I remember one dark night on a train from Dusseldorf to Bielefeld. It was 1987. I was 17 and I shared the railway carriage with a very elderly gentleman from eastern Germany. I was travelling back from a job interview in Britain. He’d been to visit his relatives in the west. He hadn’t seen them for many years and didn’t think he’d be allowed to see them again. But he was in no doubt about the superiority of the western model. “We are told by our rulers that communism is the future but you dress better, you eat better, you have better healthcare, you have better cars. When all experience is contrary to what we are told,” he continued, “you start doubting your leaders. Then you hate them. Then you wish for their end.” I don’t know if he lived for the fall of the Berlin Wall. I hope so. And thank God for the western leaders who did so much to both restore belief in capitalism and democracy as well as lead the attack on atheistic communism. Reagan. Thatcher. Kohl. And of course Pope John Paul II.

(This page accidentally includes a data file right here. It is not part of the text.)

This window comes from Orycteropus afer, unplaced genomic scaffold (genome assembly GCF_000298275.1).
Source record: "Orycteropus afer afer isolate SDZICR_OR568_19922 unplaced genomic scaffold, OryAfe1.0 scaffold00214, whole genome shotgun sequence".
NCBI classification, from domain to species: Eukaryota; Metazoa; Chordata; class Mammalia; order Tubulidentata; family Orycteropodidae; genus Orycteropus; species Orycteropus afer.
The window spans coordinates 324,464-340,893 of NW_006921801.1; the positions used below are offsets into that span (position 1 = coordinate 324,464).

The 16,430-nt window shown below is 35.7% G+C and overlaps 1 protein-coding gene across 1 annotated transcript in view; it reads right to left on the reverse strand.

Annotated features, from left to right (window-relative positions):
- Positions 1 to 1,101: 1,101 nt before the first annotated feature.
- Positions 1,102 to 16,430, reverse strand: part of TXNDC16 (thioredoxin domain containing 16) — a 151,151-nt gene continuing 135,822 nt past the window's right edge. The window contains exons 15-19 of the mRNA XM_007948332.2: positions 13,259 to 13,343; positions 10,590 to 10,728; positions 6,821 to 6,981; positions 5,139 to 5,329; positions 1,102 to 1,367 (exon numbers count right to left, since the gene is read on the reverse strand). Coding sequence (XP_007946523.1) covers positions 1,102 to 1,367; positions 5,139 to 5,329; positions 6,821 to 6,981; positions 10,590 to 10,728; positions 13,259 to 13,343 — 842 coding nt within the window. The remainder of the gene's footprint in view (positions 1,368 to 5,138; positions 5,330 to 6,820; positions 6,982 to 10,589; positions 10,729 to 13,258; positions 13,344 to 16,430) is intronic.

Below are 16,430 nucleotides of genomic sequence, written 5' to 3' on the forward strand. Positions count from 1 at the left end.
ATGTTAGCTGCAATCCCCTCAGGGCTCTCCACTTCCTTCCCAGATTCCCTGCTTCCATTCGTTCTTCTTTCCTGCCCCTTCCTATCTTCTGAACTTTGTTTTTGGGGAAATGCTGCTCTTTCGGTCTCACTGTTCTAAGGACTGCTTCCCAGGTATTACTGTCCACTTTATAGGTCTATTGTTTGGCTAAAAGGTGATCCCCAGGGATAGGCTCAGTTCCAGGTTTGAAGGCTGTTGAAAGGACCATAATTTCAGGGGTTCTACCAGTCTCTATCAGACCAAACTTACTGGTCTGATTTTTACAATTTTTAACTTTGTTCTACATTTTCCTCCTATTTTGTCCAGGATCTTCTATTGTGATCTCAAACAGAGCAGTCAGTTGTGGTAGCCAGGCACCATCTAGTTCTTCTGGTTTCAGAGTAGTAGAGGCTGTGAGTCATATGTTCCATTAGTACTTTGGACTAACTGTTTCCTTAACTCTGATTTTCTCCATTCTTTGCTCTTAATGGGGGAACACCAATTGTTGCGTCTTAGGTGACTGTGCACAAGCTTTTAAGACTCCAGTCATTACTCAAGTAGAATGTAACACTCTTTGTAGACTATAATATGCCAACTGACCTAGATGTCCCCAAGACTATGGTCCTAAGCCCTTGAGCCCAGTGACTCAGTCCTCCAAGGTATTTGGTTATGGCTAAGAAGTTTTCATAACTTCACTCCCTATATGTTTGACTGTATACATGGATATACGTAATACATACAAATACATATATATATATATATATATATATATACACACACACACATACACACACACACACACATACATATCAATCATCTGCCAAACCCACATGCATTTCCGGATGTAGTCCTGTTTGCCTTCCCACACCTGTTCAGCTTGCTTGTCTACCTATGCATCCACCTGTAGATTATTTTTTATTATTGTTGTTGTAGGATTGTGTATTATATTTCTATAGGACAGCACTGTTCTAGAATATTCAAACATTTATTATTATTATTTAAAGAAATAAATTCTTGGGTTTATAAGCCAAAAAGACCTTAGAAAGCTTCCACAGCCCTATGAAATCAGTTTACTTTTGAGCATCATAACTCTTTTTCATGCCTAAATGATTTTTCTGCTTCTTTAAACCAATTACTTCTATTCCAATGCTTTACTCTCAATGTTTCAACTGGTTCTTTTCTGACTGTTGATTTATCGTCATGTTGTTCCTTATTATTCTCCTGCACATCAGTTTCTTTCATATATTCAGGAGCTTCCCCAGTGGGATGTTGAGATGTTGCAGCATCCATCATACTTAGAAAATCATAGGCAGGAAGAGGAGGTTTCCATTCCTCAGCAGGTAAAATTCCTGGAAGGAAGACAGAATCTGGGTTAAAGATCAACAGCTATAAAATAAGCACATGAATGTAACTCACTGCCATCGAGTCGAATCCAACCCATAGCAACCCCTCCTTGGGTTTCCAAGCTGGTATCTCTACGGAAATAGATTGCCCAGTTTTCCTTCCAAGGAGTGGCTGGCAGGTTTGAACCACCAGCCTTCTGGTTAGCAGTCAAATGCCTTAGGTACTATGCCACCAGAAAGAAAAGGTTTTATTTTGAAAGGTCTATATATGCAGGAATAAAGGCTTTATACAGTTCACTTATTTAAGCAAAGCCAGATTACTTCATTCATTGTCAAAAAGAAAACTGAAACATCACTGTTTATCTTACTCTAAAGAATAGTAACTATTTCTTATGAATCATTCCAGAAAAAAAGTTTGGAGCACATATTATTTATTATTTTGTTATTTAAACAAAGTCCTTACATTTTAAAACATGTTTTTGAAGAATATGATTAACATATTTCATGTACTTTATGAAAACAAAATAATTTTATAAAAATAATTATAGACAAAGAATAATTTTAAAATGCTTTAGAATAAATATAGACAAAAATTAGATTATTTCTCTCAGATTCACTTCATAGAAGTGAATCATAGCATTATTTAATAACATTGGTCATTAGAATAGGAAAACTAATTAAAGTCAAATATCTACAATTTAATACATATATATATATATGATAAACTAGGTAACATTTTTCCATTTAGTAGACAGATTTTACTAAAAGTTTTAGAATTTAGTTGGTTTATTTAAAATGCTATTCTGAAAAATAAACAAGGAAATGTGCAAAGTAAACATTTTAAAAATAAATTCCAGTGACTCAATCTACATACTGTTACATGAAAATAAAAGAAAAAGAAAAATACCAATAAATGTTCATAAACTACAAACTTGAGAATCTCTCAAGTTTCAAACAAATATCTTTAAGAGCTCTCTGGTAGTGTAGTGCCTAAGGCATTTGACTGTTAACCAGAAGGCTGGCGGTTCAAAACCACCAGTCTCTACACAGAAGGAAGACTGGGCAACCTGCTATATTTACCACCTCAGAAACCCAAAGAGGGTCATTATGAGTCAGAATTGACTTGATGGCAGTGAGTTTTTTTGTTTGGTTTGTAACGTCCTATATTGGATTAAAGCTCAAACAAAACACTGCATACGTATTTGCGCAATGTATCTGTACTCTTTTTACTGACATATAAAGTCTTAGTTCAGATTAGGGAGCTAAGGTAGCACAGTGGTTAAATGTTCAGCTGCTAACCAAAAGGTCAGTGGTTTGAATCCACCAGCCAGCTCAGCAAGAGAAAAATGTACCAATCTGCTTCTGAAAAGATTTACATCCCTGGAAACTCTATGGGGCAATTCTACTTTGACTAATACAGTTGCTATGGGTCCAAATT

At some point communism’s internal contradictions would probably have killed it off but a great generation of western leaders did hasten its end. Hundreds of millions enjoyed freedom more quickly as a result. Reagan and Thatcher triumphed by rebuilding our own faltering faith in capitalism and democracy as much as by forcing Moscow into an arms race that it couldn’t afford. History mustn’t forget that.

Tim Montgomerie is a leader writer for the The Times and founder of the Centre for Social Justice.